• 1 The exception for construction contracts is recognized in other jurisdictions as well. (See Rich v. Arancio (1931), 277 Mass. 310, 178 N.E. 743; City & County of Dallas Levee Improvement District v. Halsey, Stuart & Co. (Tex. Civ. App. 1947), 202 S.W.2d 957; 13 Am.Jur.2d Building & Construction Contracts sec. 114, at 106-07 (1964).) We need not analyze the application of the exception in detail on the basis of whether the construction contract is unitary or divisible and severable, because we agree with a noted authority on contracts that the concept is confusing and courts> tend to deem contracts to be unitary for some purposes and divisible and severable for others. (3A Corbin, Contracts sec. 694, at 277 (1960).) We consider the rule to be that when a construction contract is involved, the period of limitation will begin to run against the contractor's claim for payment prior to the completion of the contract only in very rare circumstances.
• 2 The O'Brien case is dissimilar to the instant case in that the installment payments there involved were those definitely required by the contract, but they were based upon completion of specific portions of the work to be done. This case is similar to Strom in that the claim sought to be barred is for work not definitely required by the terms of the contract but for work which was possibly contemplated by the contract. Under the precedent cited, even if Santucci had been entitled to sue upon the city's refusal to pay its demand, the statute of limitations would not have started to run at that time. By analogy to Strom, Santucci's right to compensation would arise from the terms of the contract. Paragraph 24 of the "General Conditions" of the contract entitles contractors to monthly payments for the work performed in the previous month but authorizes the city to hold back 10% of the amount due until final completion of all of the work. If this provision is applicable to the payments for which claim is made, the hold-back provision would be a further reason why the statute of limitations would be inapplicable. Santucci would not have been entitled to full payment for the work in issue until the completion of the contract.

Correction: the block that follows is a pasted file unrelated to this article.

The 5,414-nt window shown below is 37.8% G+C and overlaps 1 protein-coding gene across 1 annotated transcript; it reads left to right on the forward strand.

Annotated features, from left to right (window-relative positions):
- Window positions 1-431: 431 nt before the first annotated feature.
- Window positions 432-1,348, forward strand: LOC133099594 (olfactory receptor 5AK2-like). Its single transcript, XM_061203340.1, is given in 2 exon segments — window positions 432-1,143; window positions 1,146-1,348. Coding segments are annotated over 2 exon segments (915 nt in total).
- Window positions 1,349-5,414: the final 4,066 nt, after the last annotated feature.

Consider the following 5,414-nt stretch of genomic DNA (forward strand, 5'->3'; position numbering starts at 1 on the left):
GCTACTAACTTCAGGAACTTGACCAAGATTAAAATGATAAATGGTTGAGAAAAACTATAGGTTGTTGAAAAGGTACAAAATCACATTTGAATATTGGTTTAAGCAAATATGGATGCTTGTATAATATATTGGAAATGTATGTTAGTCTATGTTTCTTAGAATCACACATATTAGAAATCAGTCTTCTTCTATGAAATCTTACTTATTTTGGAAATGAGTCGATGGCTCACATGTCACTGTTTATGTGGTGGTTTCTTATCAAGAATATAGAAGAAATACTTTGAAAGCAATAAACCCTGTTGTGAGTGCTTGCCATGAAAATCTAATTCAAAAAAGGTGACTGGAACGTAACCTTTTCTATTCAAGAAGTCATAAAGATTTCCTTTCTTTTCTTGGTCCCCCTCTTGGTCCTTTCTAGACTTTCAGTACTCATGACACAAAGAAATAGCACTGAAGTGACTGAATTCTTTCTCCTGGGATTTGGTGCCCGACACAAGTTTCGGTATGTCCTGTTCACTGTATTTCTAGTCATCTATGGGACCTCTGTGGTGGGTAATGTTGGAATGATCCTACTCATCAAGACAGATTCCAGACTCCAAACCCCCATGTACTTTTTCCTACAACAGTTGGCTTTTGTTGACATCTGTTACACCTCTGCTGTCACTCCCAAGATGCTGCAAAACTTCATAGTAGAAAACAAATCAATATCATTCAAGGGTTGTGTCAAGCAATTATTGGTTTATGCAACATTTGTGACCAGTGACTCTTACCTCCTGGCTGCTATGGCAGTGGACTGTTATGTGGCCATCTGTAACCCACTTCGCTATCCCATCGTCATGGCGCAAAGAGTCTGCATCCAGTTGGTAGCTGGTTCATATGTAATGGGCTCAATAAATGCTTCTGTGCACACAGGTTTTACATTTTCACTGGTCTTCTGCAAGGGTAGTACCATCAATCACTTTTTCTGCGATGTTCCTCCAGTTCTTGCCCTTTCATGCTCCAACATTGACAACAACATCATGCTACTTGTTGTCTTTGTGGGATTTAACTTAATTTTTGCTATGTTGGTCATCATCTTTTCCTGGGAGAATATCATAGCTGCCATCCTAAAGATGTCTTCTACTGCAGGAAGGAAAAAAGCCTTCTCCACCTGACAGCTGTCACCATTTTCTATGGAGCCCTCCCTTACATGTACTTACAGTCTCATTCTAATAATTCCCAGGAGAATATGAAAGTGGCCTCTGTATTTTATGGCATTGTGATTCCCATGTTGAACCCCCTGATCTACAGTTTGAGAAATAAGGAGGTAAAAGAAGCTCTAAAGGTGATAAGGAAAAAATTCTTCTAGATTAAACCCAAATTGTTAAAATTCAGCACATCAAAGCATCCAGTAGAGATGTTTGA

The only question before the court on this appeal is whether Santucci's claim was barred by the affirmative defense of untimeliness of filing suit pleaded by a motion under section 48(1)(e) of the then Civil Practice Act. Neither the sufficiency of the complaint to state a cause of action nor the question of compliance by Santucci of conditions precedent to recovery are before us. We reverse the ...